Clinical Science 09/2002; 103(2):163-9. · 4.86 Impact Factor
  • Clinical Science - CLIN SCI. 01/2002; 103(2).
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    ABSTRACT: The purpose of this study was to examine whether exercise training stimulates a generalized improvement in vascular function in patients with type 2 diabetes mellitus. Exercise is often recommended for patients with type 2 diabetes to improve physical conditioning and glycemic control. This study examined the effect of eight weeks of exercise training on conduit and resistance vessel function in patients with type 2 diabetes, using a randomized crossover design. Both resistance vessel endothelium-dependent and -independent functions were determined by forearm plethysmography and intrabrachial infusions of acetylcholine (ACh) and sodium nitroprusside (SNP), respectively, in 16 patients with type 2 diabetes. Conduit vessel endothelial function was assessed in 15 of these patients using high-resolution ultrasound and flow-mediated dilation of the brachial artery; glyceryl trinitrate (GTN) was used as an endothelium-independent dilator. Flow-mediated dilation increased from 1.7 +/- 0.5% to 5.0 +/- 0.4% following training (p < 0.001). The forearm blood flow ratio to ACh was significantly improved (analysis of variance, p < 0.05). Responses to SNP and GTN were unchanged. Endothelium-dependent vasodilation was enhanced in both conduit and resistance vessels. If endothelial dysfunction is an integral component of the pathogenesis of vascular disease, as currently believed, this study supports the value of an exercise program in the management of type 2 diabetes.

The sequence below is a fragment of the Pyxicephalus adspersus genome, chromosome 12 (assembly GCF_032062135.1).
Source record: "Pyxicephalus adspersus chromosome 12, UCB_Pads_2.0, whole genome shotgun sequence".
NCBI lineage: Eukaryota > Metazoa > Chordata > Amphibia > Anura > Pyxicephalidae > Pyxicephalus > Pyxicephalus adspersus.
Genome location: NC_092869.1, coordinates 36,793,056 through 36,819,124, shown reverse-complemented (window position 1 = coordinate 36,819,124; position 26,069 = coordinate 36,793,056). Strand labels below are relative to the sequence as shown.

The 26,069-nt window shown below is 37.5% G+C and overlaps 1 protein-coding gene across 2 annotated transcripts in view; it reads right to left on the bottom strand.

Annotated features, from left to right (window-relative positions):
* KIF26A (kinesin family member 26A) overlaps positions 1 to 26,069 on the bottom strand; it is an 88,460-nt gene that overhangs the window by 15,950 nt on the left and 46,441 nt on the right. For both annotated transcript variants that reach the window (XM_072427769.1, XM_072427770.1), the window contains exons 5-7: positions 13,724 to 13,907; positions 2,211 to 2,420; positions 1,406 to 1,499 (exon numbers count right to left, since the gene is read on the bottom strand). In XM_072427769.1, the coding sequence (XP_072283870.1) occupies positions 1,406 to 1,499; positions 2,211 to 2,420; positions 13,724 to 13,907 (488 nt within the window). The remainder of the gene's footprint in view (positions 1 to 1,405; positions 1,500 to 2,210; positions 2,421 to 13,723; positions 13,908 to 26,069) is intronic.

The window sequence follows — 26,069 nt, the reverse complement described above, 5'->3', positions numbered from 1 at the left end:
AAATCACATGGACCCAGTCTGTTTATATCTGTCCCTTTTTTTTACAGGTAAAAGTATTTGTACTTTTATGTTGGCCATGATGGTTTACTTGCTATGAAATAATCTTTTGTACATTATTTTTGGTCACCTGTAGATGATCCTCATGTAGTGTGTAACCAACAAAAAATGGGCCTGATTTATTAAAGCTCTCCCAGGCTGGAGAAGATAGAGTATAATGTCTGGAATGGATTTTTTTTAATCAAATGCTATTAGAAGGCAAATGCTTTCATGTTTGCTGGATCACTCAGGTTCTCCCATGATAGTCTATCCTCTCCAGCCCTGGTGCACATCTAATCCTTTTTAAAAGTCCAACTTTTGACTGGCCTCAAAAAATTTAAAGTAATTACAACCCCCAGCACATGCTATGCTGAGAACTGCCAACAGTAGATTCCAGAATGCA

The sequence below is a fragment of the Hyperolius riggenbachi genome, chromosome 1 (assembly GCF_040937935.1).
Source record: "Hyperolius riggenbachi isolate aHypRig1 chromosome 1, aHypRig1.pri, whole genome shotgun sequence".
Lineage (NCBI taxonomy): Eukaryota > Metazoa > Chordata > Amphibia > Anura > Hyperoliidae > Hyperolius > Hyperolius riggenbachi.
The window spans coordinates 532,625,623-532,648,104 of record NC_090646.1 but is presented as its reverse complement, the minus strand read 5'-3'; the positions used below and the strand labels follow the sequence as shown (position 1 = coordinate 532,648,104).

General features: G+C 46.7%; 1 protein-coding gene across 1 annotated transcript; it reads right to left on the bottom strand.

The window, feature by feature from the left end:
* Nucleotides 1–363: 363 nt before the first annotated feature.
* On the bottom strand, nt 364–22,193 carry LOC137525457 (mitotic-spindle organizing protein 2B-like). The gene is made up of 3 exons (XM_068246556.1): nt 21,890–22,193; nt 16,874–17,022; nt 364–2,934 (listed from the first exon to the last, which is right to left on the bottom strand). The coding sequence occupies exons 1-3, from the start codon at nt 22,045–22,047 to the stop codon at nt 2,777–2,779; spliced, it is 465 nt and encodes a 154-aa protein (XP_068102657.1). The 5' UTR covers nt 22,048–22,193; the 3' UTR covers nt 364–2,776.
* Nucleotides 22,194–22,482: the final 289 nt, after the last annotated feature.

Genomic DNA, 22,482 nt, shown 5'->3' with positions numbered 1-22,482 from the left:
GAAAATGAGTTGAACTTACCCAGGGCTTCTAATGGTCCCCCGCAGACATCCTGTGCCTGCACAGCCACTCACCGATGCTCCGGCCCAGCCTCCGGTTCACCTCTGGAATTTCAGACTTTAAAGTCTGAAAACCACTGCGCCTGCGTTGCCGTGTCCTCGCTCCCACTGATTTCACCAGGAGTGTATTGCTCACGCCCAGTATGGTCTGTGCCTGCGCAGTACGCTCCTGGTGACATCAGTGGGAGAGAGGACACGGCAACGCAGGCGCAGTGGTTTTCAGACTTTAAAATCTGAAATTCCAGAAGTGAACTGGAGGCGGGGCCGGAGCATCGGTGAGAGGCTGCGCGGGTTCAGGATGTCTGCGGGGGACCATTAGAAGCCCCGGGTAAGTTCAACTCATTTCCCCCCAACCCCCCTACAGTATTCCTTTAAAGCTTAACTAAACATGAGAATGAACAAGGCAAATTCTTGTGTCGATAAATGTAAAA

Journal of the American College of Cardiology 10/2001; 38(3):860-6. · 14.09 Impact Factor
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    G Dogra, L Rich, K Stanton, G F Watts
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    ABSTRACT: We examined whether endothelial function is impaired in patients with Type I (insulin-dependent) diabetes mellitus under conditions of near-normoglycaemia compared with age-matched healthy control subjects. Our aim was to determine whether microalbuminuria is associated with endothelial dysfunction in Type I diabetes. Endothelial function, measured as post-ischaemic flow-mediated dilatation of the brachial artery using ultrasound, was compared among 17 microalbuminuric and 17 normoalbuminuric diabetic patients, and 17 control subjects. Glyceryl trinitrate-mediated dilatation of the brachial artery was used to measure endothelium-independent function. All diabetic patients were studied at near-normoglycaemia, using insulin and 5 % dextrose infusions to maintain blood glucose between 3.5 and 8.0 mmol/l. Flow-mediated dilatation was significantly lower in microalbuminuric diabetic patients (3.2 +/- 0.3%) compared with normoalbuminuric diabetic patients (5.4 +/- 0.6%) and control subjects (7.9 +/- 0.6%, p < 0.001). Normoalbuminuric diabetic patients also had significantly lower flow-mediated dilatation than control subjects (p = 0.01). Glyceryl trinitrate mediated dilatation was significantly lower in the microalbuminuric patients compared with the control subjects (11.9 +/- 1.1% vs 20.0 +/- 1.2%, p = 0.001). Albumin excretion rate and glycated haemoglobin showed a significant negative independent correlation with flow-mediated dilatation (both p < 0.05). Type I diabetic patients show endothelial dysfunction at near-normoglycaemia compared with the control subjects, and this abnormality is more marked in diabetic patients with microalbuminuria. Endothelial dysfunction in Type I diabetes is related to the albumin excretion rate and glycaemic control. The presence of endothelial dysfunction in normoalbuminuric diabetic patients suggests it could precede microalbuminuria as an early risk marker for cardiovascular disease.